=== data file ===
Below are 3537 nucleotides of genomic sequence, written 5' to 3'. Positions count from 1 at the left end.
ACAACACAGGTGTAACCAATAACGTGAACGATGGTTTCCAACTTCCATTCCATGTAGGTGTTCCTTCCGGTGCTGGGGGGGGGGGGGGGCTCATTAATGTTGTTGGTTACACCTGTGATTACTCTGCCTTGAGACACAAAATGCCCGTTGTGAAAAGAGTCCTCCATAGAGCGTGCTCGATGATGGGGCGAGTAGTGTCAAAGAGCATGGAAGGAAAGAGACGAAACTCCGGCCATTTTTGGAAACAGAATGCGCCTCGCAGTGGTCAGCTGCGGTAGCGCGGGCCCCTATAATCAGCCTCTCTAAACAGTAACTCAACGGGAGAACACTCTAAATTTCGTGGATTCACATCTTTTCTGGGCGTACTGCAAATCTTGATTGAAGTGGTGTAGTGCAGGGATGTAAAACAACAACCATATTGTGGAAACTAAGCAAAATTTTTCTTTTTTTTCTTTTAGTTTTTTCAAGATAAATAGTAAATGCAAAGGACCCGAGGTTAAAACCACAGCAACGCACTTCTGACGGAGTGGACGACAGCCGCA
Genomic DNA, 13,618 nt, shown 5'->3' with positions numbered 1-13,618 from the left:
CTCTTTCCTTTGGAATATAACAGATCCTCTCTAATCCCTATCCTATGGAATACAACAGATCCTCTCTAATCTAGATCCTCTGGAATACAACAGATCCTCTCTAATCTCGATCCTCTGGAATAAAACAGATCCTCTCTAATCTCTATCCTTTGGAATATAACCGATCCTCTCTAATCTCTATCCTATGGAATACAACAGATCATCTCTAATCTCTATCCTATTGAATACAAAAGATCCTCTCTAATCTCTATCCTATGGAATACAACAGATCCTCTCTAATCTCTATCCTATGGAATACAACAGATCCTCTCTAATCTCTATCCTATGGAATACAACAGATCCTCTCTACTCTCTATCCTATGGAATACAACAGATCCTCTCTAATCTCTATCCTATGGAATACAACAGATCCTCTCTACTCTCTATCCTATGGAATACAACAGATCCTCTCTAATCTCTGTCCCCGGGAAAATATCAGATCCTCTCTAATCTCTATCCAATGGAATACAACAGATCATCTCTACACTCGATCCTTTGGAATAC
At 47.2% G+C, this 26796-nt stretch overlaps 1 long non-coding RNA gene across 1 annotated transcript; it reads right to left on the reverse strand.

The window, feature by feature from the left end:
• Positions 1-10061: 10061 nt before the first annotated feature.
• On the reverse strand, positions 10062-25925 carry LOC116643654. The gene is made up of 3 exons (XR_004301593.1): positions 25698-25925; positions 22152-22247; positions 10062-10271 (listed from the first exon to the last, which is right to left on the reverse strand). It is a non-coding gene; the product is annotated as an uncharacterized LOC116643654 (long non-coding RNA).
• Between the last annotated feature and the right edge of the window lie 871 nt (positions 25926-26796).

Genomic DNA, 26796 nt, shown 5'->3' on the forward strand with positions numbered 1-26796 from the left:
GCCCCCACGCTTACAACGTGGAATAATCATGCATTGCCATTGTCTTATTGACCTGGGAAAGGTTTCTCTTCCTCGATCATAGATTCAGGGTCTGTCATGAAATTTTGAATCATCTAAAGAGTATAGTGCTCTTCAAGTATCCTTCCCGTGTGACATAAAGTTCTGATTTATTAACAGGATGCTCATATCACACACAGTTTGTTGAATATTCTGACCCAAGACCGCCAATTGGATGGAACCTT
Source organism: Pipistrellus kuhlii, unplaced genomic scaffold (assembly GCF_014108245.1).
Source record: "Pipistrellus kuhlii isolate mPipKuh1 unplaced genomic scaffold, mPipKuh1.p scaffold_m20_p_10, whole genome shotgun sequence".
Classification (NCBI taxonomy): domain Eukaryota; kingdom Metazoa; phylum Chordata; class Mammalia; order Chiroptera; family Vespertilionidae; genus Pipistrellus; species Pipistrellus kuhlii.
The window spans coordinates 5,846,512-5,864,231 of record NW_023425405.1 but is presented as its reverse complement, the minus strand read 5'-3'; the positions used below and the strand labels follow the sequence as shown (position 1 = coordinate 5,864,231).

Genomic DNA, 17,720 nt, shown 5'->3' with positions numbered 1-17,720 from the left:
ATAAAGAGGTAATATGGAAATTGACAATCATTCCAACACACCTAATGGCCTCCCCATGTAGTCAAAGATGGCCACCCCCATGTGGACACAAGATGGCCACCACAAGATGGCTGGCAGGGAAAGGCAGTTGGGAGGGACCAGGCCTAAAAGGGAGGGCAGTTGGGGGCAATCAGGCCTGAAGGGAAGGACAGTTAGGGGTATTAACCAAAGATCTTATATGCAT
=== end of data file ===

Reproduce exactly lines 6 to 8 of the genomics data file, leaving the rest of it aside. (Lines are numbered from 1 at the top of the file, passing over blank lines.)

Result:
The window, feature by feature from the left end:
• Positions 1-10061: 10061 nt before the first annotated feature.
• On the reverse strand, positions 10062-25925 carry LOC116643654. The gene is made up of 3 exons (XR_004301593.1): positions 25698-25925; positions 22152-22247; positions 10062-10271 (listed from the first exon to the last, which is right to left on the reverse strand). It is a non-coding gene; the product is annotated as an uncharacterized LOC116643654 (long non-coding RNA).